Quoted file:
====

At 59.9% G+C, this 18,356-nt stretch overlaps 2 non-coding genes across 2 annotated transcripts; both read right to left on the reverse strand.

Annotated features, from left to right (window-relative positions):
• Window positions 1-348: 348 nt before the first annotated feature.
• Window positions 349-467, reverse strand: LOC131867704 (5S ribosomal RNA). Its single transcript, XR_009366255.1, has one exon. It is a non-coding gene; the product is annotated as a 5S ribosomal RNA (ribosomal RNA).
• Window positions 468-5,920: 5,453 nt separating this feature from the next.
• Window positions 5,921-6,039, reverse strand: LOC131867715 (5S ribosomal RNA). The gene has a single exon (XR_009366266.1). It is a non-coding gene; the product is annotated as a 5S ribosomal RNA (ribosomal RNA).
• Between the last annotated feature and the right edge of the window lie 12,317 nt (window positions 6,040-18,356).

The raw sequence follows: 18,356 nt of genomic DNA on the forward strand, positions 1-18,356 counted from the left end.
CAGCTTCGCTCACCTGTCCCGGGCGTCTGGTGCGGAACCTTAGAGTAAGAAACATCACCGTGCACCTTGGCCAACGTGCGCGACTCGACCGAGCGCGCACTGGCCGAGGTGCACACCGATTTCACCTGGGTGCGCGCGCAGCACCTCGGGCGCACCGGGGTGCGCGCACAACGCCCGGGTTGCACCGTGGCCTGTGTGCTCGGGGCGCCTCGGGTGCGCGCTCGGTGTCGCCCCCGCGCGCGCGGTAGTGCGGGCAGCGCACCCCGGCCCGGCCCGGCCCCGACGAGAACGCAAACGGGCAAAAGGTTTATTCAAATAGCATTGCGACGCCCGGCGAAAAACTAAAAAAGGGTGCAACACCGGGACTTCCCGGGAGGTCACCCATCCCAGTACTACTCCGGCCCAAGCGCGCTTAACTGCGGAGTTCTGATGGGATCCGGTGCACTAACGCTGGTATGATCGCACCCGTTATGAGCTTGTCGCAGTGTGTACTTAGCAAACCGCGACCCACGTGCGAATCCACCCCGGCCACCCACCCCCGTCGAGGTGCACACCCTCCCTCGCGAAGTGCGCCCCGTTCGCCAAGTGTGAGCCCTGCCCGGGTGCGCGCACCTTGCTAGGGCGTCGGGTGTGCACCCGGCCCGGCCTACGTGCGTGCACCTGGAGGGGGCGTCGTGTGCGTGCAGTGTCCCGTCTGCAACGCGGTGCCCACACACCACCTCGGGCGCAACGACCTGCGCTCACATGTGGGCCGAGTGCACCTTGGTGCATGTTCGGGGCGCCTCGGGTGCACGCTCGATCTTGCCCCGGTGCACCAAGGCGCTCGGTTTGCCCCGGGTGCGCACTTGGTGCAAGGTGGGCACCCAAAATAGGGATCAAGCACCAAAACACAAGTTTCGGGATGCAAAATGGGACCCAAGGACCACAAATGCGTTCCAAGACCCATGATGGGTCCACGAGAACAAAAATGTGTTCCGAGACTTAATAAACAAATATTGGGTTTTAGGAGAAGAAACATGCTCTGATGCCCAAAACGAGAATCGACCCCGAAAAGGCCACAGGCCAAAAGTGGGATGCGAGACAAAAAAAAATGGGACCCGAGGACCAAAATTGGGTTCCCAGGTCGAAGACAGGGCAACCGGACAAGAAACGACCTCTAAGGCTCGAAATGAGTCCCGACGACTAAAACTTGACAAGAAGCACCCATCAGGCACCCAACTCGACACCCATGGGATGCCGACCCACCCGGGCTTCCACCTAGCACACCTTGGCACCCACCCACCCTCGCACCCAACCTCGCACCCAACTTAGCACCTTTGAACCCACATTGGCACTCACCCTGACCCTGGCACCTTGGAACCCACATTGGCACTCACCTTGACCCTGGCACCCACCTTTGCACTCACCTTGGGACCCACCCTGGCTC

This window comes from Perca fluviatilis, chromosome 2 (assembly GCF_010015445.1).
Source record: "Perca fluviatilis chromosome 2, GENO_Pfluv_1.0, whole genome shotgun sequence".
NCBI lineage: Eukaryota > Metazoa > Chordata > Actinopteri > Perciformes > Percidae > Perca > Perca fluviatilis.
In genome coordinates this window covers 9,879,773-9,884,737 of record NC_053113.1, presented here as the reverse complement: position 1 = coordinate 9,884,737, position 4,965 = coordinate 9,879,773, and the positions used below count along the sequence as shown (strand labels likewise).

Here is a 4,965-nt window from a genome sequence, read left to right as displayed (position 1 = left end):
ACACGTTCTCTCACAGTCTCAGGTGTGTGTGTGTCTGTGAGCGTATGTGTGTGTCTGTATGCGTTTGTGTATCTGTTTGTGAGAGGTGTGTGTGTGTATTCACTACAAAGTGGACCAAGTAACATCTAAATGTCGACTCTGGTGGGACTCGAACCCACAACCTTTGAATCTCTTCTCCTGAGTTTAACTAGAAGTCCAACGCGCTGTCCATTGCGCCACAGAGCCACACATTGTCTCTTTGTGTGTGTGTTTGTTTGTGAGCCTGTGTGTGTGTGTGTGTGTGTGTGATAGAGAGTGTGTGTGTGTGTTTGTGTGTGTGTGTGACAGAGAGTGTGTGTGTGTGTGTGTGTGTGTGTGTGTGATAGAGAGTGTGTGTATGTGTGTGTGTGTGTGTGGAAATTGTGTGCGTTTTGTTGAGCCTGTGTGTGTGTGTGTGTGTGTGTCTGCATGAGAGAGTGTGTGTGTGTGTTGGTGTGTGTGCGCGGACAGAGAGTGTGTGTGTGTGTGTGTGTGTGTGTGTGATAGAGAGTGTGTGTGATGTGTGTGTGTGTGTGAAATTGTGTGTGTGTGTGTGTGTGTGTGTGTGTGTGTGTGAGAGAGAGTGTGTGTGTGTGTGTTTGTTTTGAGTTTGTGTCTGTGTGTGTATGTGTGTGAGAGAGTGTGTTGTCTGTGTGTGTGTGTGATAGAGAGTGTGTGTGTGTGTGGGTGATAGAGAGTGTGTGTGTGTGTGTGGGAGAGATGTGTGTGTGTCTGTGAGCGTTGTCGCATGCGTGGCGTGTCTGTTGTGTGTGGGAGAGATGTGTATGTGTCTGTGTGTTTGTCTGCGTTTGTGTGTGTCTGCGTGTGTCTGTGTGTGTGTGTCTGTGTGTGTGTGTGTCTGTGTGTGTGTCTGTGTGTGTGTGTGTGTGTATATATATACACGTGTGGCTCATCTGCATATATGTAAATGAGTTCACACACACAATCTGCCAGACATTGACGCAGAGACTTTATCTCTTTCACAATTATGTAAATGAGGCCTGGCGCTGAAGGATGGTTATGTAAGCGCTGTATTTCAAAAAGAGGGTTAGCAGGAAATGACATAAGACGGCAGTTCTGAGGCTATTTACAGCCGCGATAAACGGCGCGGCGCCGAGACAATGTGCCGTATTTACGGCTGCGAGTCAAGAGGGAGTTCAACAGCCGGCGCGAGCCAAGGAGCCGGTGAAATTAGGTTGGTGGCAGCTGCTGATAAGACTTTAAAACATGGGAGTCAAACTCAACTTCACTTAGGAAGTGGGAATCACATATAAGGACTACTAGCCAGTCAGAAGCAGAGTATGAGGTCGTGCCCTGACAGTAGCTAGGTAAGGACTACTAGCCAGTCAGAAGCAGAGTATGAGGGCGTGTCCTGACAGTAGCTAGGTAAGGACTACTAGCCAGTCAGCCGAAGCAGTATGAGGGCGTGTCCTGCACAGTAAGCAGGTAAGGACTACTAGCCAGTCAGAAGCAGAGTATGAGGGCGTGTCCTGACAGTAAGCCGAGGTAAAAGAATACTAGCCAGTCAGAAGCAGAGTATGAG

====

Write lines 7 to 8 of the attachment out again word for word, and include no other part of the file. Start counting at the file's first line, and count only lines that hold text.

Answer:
• Between the last annotated feature and the right edge of the window lie 12,317 nt (window positions 6,040-18,356).

The raw sequence follows: 18,356 nt of genomic DNA on the forward strand, positions 1-18,356 counted from the left end.